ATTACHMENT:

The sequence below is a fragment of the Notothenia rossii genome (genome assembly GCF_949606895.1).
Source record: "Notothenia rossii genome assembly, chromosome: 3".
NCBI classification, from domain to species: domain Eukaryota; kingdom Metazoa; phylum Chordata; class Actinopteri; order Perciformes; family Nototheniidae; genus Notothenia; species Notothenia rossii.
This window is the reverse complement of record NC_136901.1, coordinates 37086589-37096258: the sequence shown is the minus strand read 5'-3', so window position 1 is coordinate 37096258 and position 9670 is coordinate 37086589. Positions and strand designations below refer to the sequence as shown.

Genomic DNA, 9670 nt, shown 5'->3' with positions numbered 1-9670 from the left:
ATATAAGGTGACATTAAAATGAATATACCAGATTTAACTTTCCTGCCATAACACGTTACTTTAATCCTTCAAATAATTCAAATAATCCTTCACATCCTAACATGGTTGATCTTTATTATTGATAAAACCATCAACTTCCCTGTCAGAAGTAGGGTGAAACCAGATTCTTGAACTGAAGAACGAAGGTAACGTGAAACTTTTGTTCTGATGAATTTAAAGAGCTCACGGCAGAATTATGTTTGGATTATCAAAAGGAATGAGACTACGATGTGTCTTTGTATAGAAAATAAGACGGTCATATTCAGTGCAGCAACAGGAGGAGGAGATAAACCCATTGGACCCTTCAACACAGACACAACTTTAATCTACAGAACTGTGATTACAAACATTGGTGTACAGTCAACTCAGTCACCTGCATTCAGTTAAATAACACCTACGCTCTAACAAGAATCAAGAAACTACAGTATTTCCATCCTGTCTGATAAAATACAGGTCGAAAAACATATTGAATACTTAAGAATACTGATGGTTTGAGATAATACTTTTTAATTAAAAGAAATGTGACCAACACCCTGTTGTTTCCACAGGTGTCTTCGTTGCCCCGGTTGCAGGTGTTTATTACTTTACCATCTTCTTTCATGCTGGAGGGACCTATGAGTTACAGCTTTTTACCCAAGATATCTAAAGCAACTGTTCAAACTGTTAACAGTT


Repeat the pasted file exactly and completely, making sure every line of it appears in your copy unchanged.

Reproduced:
The sequence below is a fragment of the Notothenia rossii genome (genome assembly GCF_949606895.1).
Source record: "Notothenia rossii genome assembly, chromosome: 3".
NCBI classification, from domain to species: domain Eukaryota; kingdom Metazoa; phylum Chordata; class Actinopteri; order Perciformes; family Nototheniidae; genus Notothenia; species Notothenia rossii.
This window is the reverse complement of record NC_136901.1, coordinates 37086589-37096258: the sequence shown is the minus strand read 5'-3', so window position 1 is coordinate 37096258 and position 9670 is coordinate 37086589. Positions and strand designations below refer to the sequence as shown.

Genomic DNA, 9670 nt, shown 5'->3' with positions numbered 1-9670 from the left:
ATATAAGGTGACATTAAAATGAATATACCAGATTTAACTTTCCTGCCATAACACGTTACTTTAATCCTTCAAATAATTCAAATAATCCTTCACATCCTAACATGGTTGATCTTTATTATTGATAAAACCATCAACTTCCCTGTCAGAAGTAGGGTGAAACCAGATTCTTGAACTGAAGAACGAAGGTAACGTGAAACTTTTGTTCTGATGAATTTAAAGAGCTCACGGCAGAATTATGTTTGGATTATCAAAAGGAATGAGACTACGATGTGTCTTTGTATAGAAAATAAGACGGTCATATTCAGTGCAGCAACAGGAGGAGGAGATAAACCCATTGGACCCTTCAACACAGACACAACTTTAATCTACAGAACTGTGATTACAAACATTGGTGTACAGTCAACTCAGTCACCTGCATTCAGTTAAATAACACCTACGCTCTAACAAGAATCAAGAAACTACAGTATTTCCATCCTGTCTGATAAAATACAGGTCGAAAAACATATTGAATACTTAAGAATACTGATGGTTTGAGATAATACTTTTTAATTAAAAGAAATGTGACCAACACCCTGTTGTTTCCACAGGTGTCTTCGTTGCCCCGGTTGCAGGTGTTTATTACTTTACCATCTTCTTTCATGCTGGAGGGACCTATGAGTTACAGCTTTTTACCCAAGATATCTAAAGCAACTGTTCAAACTGTTAACAGTT